Strategic litigation on forced labour could lead the way for structural change in global supply chains, says NGO
Author: Linde Bryk & Claudia Müller-Hoff, European Center for Constitutional and Human Rights (ECCHR), on Oxford Human Rights Hub (UK), Published on: 6 September 2017
“Of Slaves and Slave Masters: Strategic Litigation to Address Forced Labour in Global Supply Chains”, 6 Sep 2017
Modern slavery in Qatar and other Gulf countries has received a lot of attention in light of the upcoming 2022 FIFA World Cup…[W]e are dealing here with forced labour rather than slavery…
…The difficulty in litigating these cases lies not with finding a cause of action against forced labour. In most jurisdictions, it would certainly constitute a tort, and also allow for criminal charges. Yet, where local remedies are ineffective, the question is the question is whether those at the upper end of the supply chain can be held to account. Workers…are often so deprived of information…[and] it would be risky to expose them publicly as plaintiffs or witnesses in a strategic legal action…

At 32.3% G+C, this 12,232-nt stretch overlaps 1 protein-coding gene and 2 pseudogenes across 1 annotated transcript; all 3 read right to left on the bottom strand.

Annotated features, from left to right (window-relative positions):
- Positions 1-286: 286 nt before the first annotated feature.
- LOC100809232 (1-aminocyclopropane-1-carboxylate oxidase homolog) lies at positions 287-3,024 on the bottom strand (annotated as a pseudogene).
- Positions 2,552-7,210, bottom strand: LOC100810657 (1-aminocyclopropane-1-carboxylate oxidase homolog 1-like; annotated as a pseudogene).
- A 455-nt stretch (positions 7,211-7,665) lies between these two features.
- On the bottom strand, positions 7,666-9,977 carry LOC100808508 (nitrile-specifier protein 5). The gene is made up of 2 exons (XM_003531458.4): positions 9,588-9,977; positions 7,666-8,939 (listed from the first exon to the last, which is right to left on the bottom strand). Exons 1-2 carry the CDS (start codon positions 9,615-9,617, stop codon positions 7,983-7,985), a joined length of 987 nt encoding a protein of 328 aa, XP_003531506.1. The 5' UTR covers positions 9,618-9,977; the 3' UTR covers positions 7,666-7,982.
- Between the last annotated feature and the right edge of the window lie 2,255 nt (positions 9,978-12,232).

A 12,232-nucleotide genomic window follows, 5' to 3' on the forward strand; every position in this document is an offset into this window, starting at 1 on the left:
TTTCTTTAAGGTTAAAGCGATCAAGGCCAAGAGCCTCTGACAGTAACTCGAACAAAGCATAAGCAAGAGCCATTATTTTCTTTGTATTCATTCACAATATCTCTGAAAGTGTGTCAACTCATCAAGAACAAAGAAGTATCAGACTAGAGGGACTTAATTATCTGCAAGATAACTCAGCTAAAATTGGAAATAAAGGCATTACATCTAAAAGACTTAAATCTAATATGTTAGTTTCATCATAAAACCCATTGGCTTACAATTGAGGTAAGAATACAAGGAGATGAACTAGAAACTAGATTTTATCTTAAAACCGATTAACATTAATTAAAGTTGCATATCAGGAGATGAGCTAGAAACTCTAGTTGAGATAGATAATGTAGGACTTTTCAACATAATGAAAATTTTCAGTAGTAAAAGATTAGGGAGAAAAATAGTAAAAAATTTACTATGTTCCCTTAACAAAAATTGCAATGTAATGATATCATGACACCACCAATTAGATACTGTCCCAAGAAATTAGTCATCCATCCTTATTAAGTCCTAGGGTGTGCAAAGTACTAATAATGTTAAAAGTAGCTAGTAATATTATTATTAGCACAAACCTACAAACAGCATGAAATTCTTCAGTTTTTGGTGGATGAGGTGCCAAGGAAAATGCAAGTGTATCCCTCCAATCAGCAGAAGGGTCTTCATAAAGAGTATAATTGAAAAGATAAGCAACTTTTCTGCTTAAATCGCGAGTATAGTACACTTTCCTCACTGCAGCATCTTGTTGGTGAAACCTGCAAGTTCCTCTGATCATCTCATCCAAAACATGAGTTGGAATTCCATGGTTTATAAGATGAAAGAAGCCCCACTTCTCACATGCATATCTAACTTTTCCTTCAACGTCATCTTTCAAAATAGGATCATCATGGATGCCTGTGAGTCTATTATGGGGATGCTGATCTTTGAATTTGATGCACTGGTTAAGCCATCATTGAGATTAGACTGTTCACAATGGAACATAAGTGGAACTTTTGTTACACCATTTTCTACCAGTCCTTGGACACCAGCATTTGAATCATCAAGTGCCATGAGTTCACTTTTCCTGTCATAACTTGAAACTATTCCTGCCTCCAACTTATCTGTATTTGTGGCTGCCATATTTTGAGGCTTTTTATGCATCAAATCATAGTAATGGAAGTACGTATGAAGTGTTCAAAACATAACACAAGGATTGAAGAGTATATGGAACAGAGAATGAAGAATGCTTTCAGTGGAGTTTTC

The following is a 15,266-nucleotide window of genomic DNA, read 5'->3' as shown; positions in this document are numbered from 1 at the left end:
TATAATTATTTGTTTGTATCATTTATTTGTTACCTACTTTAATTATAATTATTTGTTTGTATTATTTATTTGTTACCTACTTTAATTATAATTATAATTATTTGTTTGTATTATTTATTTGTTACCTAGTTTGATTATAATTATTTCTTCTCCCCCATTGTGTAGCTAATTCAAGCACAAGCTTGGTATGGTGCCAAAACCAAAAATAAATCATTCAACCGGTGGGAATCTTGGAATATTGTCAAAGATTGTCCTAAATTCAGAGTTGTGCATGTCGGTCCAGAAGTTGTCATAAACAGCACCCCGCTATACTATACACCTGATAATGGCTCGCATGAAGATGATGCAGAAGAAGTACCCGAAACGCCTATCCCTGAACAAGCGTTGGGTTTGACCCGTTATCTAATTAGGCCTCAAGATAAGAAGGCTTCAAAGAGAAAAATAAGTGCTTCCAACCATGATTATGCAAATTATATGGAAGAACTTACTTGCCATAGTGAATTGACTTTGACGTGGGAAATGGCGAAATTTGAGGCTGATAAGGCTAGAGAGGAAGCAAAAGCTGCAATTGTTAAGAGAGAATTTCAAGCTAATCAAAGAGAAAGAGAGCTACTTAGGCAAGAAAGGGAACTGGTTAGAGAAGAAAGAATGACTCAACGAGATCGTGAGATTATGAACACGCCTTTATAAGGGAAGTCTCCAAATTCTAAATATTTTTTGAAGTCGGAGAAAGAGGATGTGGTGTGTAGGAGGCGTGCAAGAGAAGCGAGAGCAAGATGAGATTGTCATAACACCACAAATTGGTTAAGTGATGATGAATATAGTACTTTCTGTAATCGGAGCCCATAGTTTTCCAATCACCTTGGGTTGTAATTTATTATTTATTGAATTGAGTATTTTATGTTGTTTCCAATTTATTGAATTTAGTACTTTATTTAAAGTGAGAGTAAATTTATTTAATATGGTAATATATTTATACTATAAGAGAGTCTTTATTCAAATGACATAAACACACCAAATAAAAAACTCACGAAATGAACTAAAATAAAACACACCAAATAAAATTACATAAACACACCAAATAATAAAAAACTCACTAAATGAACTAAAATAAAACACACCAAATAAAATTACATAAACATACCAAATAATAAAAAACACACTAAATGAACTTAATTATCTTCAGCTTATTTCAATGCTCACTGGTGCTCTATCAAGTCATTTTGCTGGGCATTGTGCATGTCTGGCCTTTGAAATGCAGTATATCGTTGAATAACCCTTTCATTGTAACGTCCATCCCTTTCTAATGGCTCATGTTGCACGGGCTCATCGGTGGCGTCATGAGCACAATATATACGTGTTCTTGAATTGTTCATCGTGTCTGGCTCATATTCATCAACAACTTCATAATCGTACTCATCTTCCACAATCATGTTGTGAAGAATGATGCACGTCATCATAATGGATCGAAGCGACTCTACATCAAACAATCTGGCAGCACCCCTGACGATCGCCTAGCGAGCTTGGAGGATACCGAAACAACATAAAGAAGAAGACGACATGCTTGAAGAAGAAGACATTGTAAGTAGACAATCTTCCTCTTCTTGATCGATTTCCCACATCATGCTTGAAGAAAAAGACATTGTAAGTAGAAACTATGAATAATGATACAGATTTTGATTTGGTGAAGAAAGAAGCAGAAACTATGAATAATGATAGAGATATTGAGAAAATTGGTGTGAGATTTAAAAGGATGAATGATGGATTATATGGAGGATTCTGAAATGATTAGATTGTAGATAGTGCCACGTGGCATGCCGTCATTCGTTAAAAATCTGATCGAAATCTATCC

…[A]s long as (labour) supply chains are opaque and long, workers will be deprived of an effective remedy and companies will be able to effectively evade responsibility. Transparency and disclosure of (labour) supply chains must therefore be made mandatory…[H]uman rights due diligence (HRDD)…could govern sustainable supply chain management.
…[C]ontractors should address relevant risk factors such as passport retention,…recruitment fee debts... They should be able to show how they monitor and manage these risks along the supply chain…, heightened requirements for HRDD should apply. Strategic litigation could help to develop concrete HRDD standards, and hence could lead the way for structural change.